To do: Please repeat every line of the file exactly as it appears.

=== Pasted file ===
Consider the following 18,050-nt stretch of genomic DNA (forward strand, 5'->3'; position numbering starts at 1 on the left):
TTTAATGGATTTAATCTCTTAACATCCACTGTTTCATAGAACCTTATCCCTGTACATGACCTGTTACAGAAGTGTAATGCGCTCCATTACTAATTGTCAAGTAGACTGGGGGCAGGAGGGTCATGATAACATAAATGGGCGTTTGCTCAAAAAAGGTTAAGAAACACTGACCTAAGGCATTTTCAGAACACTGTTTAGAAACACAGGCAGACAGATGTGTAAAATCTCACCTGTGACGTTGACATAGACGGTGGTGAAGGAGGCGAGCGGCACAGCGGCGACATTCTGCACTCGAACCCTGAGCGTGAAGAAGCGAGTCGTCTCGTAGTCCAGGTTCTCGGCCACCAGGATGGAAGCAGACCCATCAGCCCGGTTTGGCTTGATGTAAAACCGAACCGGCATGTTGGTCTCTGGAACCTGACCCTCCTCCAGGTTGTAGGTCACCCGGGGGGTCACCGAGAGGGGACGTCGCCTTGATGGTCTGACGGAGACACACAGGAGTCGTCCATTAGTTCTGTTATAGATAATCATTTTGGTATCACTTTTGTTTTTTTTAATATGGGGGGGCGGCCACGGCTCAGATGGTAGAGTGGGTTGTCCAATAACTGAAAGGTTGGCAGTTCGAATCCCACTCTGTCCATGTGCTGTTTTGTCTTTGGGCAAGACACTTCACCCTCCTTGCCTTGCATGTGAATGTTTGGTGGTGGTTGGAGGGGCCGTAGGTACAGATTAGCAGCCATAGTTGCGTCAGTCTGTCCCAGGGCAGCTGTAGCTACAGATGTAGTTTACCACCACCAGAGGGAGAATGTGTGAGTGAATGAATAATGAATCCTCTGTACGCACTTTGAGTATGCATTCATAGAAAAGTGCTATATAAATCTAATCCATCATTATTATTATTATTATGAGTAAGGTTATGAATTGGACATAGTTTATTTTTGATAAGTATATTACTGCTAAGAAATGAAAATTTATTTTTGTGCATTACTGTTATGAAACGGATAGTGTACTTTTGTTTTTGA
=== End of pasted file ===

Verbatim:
Consider the following 18,050-nt stretch of genomic DNA (forward strand, 5'->3'; position numbering starts at 1 on the left):
TTTAATGGATTTAATCTCTTAACATCCACTGTTTCATAGAACCTTATCCCTGTACATGACCTGTTACAGAAGTGTAATGCGCTCCATTACTAATTGTCAAGTAGACTGGGGGCAGGAGGGTCATGATAACATAAATGGGCGTTTGCTCAAAAAAGGTTAAGAAACACTGACCTAAGGCATTTTCAGAACACTGTTTAGAAACACAGGCAGACAGATGTGTAAAATCTCACCTGTGACGTTGACATAGACGGTGGTGAAGGAGGCGAGCGGCACAGCGGCGACATTCTGCACTCGAACCCTGAGCGTGAAGAAGCGAGTCGTCTCGTAGTCCAGGTTCTCGGCCACCAGGATGGAAGCAGACCCATCAGCCCGGTTTGGCTTGATGTAAAACCGAACCGGCATGTTGGTCTCTGGAACCTGACCCTCCTCCAGGTTGTAGGTCACCCGGGGGGTCACCGAGAGGGGACGTCGCCTTGATGGTCTGACGGAGACACACAGGAGTCGTCCATTAGTTCTGTTATAGATAATCATTTTGGTATCACTTTTGTTTTTTTTAATATGGGGGGGCGGCCACGGCTCAGATGGTAGAGTGGGTTGTCCAATAACTGAAAGGTTGGCAGTTCGAATCCCACTCTGTCCATGTGCTGTTTTGTCTTTGGGCAAGACACTTCACCCTCCTTGCCTTGCATGTGAATGTTTGGTGGTGGTTGGAGGGGCCGTAGGTACAGATTAGCAGCCATAGTTGCGTCAGTCTGTCCCAGGGCAGCTGTAGCTACAGATGTAGTTTACCACCACCAGAGGGAGAATGTGTGAGTGAATGAATAATGAATCCTCTGTACGCACTTTGAGTATGCATTCATAGAAAAGTGCTATATAAATCTAATCCATCATTATTATTATTATTATGAGTAAGGTTATGAATTGGACATAGTTTATTTTTGATAAGTATATTACTGCTAAGAAATGAAAATTTATTTTTGTGCATTACTGTTATGAAACGGATAGTGTACTTTTGTTTTTGA